After almost two years of scrutiny, the Joint Parliamentary Committee (JPC) finalised its report on the Personal Data Protection (PDP) Bill, 2019, on Monday. In the meeting chaired by P.P. Chaudhary, the committee called for stricter compliance requirements for companies while tweaking clauses that provide leeway to the government. The committee also recommended that the government should have an upper hand in matters of the legal mechanism that will be set up to safeguard personal and non-personal data.
Key suggestions made by the JPC included data collection of non-personal data by electronic hardware and treating all social media as social media platforms. The committee has also suggested introduction of new provisions to form additional compliances, which includes reporting of data breach by companies within 72 hours, mandatory disclosure of information relating to a data principal (person or entity that owns the data) passed on to someone else, and appointment of senior management personnel as data protection officers, who will also be held responsible for lapses.
Designating social media intermediaries that are governed by IT Rules, 2021, the JPC has suggested to bring them strictly under the ambit of the law. The panel recommended that the social media platforms that do not act as intermediaries should be held responsible for their own contents and be treated as publishers. It said that a statutory media regulatory authority may be formed to regulate contents on such platforms.
The JPC recommended to provide an approximate period of 24 months for data fiduciaries and data providers for the transition of their policies, infrastructure and processes to facilitate the implementation of the new provisions of the law. It said that during these 24 months, phased implementation may be carried out with a set deadline for instituting DPAs, registration of data fiduciaries, adjudicators and appellate tribunals, and so on.
Further, backing the controversial exemption for government agencies to function outside the purview of this law, the panel noted that a secure nation alone provides the atmosphere that ensures personal liberty and privacy of an individual. Clause 35 of the law under “public order”, “sovereignty”, “friendly relations with foreign states” and “security of the state”, exempts government agencies from any or all provisions of the law. Recommending a “judicial or parliamentary oversight” for exempting an agency, members of the committee suggested that “there should be an order in writing with reasons for exempting a certain agency from the ambit of the Bill”.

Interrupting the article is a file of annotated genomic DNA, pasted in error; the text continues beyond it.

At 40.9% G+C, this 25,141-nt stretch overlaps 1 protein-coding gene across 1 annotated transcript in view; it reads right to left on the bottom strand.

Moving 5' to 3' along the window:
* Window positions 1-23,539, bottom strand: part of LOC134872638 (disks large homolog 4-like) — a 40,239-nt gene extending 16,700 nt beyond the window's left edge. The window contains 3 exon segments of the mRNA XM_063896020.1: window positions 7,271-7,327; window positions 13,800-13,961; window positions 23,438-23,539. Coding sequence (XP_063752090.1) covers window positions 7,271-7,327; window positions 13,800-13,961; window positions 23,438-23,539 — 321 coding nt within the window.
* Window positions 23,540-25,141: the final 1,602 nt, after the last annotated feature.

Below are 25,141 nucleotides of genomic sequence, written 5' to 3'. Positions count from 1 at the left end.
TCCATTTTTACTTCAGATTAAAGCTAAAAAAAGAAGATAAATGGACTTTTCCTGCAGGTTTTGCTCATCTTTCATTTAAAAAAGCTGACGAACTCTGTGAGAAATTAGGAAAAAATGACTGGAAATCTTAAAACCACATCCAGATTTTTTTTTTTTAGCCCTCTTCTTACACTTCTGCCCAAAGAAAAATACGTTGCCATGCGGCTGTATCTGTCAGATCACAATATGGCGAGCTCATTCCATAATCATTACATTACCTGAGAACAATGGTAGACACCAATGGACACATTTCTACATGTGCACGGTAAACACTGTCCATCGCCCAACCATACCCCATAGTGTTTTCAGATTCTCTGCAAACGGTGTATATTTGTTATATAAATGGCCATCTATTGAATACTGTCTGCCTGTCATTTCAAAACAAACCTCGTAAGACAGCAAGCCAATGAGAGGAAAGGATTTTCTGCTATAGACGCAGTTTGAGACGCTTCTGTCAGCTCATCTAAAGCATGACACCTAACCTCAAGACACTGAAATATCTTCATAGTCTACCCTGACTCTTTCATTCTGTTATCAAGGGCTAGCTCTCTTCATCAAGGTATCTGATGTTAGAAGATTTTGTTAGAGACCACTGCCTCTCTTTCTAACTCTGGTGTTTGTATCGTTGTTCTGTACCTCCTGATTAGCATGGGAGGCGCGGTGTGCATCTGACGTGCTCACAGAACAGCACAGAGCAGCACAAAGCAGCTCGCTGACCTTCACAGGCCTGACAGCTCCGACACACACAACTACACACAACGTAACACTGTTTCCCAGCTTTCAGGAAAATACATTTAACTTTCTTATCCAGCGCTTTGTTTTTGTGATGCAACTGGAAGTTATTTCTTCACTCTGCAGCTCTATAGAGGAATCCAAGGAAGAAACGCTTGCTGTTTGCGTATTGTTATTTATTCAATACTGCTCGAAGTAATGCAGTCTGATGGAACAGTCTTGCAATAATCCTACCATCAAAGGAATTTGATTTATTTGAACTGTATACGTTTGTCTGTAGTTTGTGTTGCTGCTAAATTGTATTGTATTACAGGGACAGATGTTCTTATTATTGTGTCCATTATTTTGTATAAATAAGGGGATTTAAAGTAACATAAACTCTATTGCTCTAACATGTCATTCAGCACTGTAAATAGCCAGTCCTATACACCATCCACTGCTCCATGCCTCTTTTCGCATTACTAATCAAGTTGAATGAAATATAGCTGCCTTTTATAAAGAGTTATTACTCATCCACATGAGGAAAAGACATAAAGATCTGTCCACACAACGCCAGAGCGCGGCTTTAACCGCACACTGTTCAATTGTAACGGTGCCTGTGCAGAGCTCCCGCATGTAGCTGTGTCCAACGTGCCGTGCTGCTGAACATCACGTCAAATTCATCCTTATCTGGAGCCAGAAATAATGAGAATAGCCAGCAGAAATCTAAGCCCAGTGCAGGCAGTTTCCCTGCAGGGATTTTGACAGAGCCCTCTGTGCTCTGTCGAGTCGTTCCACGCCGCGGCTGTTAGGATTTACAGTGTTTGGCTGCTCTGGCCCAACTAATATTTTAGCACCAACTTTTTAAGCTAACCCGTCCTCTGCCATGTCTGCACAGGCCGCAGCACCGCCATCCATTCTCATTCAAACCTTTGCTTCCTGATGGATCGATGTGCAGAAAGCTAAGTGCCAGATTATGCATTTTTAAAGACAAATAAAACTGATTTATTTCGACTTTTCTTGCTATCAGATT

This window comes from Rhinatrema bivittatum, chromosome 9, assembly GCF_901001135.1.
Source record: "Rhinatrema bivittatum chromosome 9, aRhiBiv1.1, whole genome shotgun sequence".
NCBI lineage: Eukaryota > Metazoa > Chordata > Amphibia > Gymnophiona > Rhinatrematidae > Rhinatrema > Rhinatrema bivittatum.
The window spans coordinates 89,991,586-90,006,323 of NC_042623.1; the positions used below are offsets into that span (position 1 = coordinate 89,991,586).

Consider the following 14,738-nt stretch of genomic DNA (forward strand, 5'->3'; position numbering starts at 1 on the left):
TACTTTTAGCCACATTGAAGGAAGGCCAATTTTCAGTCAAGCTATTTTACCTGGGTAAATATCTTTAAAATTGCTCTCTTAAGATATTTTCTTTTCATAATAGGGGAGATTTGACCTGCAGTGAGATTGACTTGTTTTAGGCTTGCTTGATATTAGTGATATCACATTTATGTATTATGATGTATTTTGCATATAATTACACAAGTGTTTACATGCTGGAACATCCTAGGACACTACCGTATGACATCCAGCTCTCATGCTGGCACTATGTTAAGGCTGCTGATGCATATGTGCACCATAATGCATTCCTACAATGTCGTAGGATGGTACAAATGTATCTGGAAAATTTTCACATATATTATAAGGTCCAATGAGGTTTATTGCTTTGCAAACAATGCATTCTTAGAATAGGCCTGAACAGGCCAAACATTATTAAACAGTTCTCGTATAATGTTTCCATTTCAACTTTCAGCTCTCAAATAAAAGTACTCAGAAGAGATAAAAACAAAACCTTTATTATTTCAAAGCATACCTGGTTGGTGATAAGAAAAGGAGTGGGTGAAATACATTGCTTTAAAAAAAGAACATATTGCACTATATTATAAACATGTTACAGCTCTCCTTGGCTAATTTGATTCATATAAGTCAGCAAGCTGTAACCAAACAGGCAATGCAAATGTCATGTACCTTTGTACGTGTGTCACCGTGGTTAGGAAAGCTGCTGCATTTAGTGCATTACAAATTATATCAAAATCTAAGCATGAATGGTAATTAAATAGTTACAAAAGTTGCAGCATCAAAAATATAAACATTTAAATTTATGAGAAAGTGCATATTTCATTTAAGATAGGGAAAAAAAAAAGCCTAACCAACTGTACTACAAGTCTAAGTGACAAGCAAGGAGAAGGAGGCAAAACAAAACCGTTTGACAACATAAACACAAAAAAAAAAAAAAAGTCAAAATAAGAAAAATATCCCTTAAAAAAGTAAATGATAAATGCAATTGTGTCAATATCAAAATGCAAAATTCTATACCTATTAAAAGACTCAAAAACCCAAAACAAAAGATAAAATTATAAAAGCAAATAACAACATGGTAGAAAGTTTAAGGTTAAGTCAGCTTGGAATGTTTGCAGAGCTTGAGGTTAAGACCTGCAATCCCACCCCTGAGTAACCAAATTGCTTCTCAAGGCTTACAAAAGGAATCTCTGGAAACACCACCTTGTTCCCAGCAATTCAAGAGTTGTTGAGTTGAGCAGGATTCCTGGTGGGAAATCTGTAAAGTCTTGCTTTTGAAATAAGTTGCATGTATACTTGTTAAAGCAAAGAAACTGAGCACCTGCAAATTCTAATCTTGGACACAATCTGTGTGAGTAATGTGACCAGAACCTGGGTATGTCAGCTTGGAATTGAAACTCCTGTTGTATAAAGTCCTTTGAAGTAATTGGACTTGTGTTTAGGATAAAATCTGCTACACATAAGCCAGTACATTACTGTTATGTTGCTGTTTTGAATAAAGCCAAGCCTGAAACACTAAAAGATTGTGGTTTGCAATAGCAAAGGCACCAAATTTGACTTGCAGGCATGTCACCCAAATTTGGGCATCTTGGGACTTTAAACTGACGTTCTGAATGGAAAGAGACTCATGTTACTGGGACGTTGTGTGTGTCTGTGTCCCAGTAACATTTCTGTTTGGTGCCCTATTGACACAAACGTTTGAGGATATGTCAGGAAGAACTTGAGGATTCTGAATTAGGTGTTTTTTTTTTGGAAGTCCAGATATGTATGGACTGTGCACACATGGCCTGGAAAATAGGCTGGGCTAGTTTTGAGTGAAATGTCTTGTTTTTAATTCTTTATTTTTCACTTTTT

However, till now seven Members of Parliament from the Congress, the Trinamool Congress (TMC) and the Bharatiya Janata Dal (BJD) have submitted their dissent notes to oppose the JCP report on the Bill. Apart from pointing out several deficiencies in the Bill and the JPC report, the MPs specifically opposed Clause 35. The seven MPs who have submitted their dissent include the Congress’ Jairam Ramesh, Manish Tiwari, Gaurav Gogoi, and Vivek Tankha, the TMC’s Derek O’Brien and Mahua Moitra, and the BJD’s Amar Patnaik.
Opposing the clause in his dissent note, MP Jairam Ramesh stated that it “gives unbridled powers to the central government to exempt any agency from the entire Act itself”. Ramesh also argued that Section 12(a)(I) creates “certain exceptions for governments and government agencies from the provisions of consent”. Posting his note on Twitter, he said, “Governments and government agencies are treated as a separate privileged class whose operations and activities are always in the public interest and individual privacy considerations are secondary.” He added, “The idea that the August 2017 Puttaswamy judgment of the Supreme Court is relevant only for a very, very, very tiny section of the Indian population is, in my view, deeply flawed and troubling and is one that I totally reject.”
Suggesting that the Centre should take Parliamentary approval to exempt any agency, the Congress leader said, “I was willing to compromise provided the JCP had recommended that the reasons for exemption that would be recorded in writing as provided for in the Bill would be tabled in both Houses of Parliament. This would bring greater accountability and transparency, but even that was not found acceptable.”
Another Congress leader Gaurav Gogoi pointed out that there are concerning pointers regarding the Bill like the lack of attention paid to harms arising from surveillance and effort to establish a modern surveillance network, lack of parliamentary oversight, regulation of non-personal data and failure to quantify penalties. MPs Derek O’Brien and Mahua Moitra claimed that the committee has rushed its mandate, giving less time and opportunity to stakeholders for consultation. The TMC leaders said that the committee has failed to introduce proper safeguards to prevent the misuse of the controversial Clause 35. They alleged that the central government would have major involvement in the selection process for the members and chairperson of the Data Protection Authority.
The report and the dissents on the Personal Data Protection Bill will be discussed in the Parliament during the winter session scheduled to start on November 29.